Paroxetine mesylate (BRISDELLE) is the first and only nonhormonal drug approved by the Food and Drug Administration (FDA) for treatment of hot flashes associated with menopause. It is a lower-dose version (7.5 mg) of the antidepressant forms of this drug (PAXIL, PAXIL CR, PEXEVA). Unlike the antidepressant forms of paroxetine, which we list as Limited Use drugs, we have designated paroxetine mesylate as a Do Not Use drug because it has questionable benefits for women with hot flashes but...
Paroxetine mesylate (BRISDELLE) is the first and only nonhormonal drug approved by the Food and Drug Administration (FDA) for treatment of hot flashes associated with menopause. It is a lower-dose version (7.5 mg) of the antidepressant forms of this drug (PAXIL, PAXIL CR, PEXEVA). Unlike the antidepressant forms of paroxetine, which we list as Limited Use drugs, we have designated paroxetine mesylate as a Do Not Use drug because it has questionable benefits for women with hot flashes but carries well-established risks, including depression.
Paroxetine mesylate was tested in two drug-company-funded studies involving nearly 1,200 postmenopausal women who were experiencing more than seven moderate-to-severe hot flashes per day. Half the women were randomly assigned to receive the drug and the other half to receive a placebo. After 12 weeks of use, the women receiving a placebo had about a 50% reduction in hot flashes (from a median of about 10 per day to slightly more than five per day). Those receiving the drug had about a 60% reduction to approximately four to five hot flashes per day. The study also found only a very small difference between the two groups in the severity of hot flashes. These small effects relative to placebo demonstrated that the drug has little clinically meaningful benefit.
Meanwhile, the same studies provided clear evidence of multiple risks. According to the FDA, adverse reactions that occurred at a notably higher frequency in women receiving paroxetine mesylate included dizziness, nausea, fatigue, and mood swings.
Women who reported having a history of depression, suicidal behavior or thoughts, or other psychiatric disorders were excluded from the studies. Despite these precautions, five women taking paroxetine mesylate discontinued the drug because they developed suicidal thoughts, attempted suicide, or experienced a depressed or elevated mood. Overall, women taking paroxetine mesylate were more than twice as likely to develop depression or suicidal behavior as those taking a placebo.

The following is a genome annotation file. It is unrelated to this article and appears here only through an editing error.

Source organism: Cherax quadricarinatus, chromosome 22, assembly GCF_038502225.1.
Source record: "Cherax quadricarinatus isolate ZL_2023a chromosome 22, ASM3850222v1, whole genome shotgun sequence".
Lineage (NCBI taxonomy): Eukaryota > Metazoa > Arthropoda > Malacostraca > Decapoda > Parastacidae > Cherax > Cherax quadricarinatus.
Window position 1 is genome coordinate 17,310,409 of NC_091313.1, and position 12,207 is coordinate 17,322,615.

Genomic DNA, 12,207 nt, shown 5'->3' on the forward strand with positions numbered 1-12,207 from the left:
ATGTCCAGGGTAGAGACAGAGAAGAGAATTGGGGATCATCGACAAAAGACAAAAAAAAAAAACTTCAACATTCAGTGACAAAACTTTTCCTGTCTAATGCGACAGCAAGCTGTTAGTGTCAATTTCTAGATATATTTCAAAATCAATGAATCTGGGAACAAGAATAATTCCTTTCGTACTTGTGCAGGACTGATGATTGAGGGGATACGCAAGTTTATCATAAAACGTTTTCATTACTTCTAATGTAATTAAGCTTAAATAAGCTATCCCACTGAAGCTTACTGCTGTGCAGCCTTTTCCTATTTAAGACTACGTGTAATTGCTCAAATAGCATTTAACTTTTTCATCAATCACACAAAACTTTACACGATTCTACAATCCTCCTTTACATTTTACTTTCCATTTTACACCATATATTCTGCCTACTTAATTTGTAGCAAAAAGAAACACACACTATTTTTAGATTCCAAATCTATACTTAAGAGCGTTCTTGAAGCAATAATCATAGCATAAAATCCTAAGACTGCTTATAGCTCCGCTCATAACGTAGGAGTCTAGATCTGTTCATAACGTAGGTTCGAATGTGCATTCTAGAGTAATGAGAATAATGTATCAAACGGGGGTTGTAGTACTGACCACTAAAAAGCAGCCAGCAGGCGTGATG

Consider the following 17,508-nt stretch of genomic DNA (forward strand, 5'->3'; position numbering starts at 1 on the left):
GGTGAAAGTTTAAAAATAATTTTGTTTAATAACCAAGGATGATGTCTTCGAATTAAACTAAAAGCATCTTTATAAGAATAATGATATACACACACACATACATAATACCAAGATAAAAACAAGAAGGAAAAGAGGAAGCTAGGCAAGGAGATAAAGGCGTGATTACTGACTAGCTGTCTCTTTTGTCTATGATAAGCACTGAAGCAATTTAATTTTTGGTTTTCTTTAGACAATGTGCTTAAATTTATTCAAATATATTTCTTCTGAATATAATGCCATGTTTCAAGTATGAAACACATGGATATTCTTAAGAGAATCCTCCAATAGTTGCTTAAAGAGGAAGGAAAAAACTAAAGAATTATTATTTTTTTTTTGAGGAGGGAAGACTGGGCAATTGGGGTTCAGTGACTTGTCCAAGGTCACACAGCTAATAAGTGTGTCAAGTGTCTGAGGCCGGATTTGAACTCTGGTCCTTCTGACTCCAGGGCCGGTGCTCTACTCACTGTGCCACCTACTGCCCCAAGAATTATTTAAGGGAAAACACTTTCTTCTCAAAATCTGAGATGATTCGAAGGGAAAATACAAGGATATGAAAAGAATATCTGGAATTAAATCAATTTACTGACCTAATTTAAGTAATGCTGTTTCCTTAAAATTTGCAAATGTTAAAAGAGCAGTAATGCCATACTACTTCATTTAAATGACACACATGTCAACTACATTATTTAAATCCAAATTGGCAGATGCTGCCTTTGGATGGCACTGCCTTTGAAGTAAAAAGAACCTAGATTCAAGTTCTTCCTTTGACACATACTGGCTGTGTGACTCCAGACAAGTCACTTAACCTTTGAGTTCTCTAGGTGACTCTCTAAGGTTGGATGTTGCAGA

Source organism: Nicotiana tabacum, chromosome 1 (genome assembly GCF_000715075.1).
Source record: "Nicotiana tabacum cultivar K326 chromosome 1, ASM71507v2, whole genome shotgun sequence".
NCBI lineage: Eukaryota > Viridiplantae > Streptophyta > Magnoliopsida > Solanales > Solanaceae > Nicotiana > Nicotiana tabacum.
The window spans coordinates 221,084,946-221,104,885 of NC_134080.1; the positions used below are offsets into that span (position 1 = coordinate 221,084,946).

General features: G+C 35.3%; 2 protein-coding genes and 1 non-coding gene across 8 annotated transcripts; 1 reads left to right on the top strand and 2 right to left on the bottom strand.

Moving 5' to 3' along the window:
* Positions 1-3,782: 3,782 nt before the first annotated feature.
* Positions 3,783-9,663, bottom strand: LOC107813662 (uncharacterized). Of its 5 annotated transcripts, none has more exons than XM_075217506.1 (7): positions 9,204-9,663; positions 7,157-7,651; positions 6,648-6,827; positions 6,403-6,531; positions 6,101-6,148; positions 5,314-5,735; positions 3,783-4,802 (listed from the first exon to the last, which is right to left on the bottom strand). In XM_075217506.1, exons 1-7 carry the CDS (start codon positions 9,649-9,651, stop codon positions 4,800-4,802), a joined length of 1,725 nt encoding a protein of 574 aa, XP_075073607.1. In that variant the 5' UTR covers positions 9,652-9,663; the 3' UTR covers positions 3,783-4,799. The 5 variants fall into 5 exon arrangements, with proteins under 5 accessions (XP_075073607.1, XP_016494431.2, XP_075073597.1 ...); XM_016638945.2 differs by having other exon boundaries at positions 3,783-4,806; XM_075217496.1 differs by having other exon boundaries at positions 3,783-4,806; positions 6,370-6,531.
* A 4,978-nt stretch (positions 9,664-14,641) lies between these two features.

In March 2013, an FDA advisory committee reviewed the evidence for the effectiveness and safety of low-dose paroxetine mesylate to treat hot flashes. Public Citizen testified before the committee against the drug’s approval for such use, pointing out that the clinical trials failed to show evidence of any clinically significant benefits for paroxetine mesylate in comparison to a placebo. We also highlighted the known risks of the drug.
The advisory committee concluded, by a 10-4 vote, that low-dose paroxetine mesylate did not provide a clinically meaningful improvement in hot flashes. By an identical 10-4 vote, the committee also found that the drug’s benefits did not outweigh its risks and that it thus should not be approved. The FDA, unfortunately, overrode the advice of the committee and approved the drug.
For mild hot flashes, use lifestyle-related strategies, such as the following:
- Lower the room temperature and sleep in a cool room.
- Dress in layers that can easily be removed at the start of a hot flash.
- Drink cold water or juice when you feel a hot flash starting.
- Use loose, light sheets and clothing that allow your skin to “breathe.”
- Do not smoke.
If these approaches fail and you develop moderate-to-severe hot flashes that prevent you from working or carrying out other important activities, talk to your doctor about using hormone replacement therapy (HRT) drugs — those containing estrogen, with or without progestin, and designed to replace women’s hormones following menopause. This is an appropriate option for relatively young women (up to age 59 or within 10 years of menopause) who are otherwise healthy. Use only the lowest dose needed to address symptoms. Use a combination estrogen–progestin product if you have an intact uterus and an estrogen-only product if you have had a hysterectomy .
Because HRT increases the risk of breast cancer, blood clots, and adverse cardiovascular events, such as stroke, it should be used for the shortest duration possible to relieve symptoms. Try taking it for three months, then ask your doctor to help you slowly taper down the drug and watch for returning symptoms. Start taking HRT again only if the symptoms return, are severe enough to require treatment, and do not respond to safer nondrug approaches. If your first attempt to quit fails, try again as soon as possible.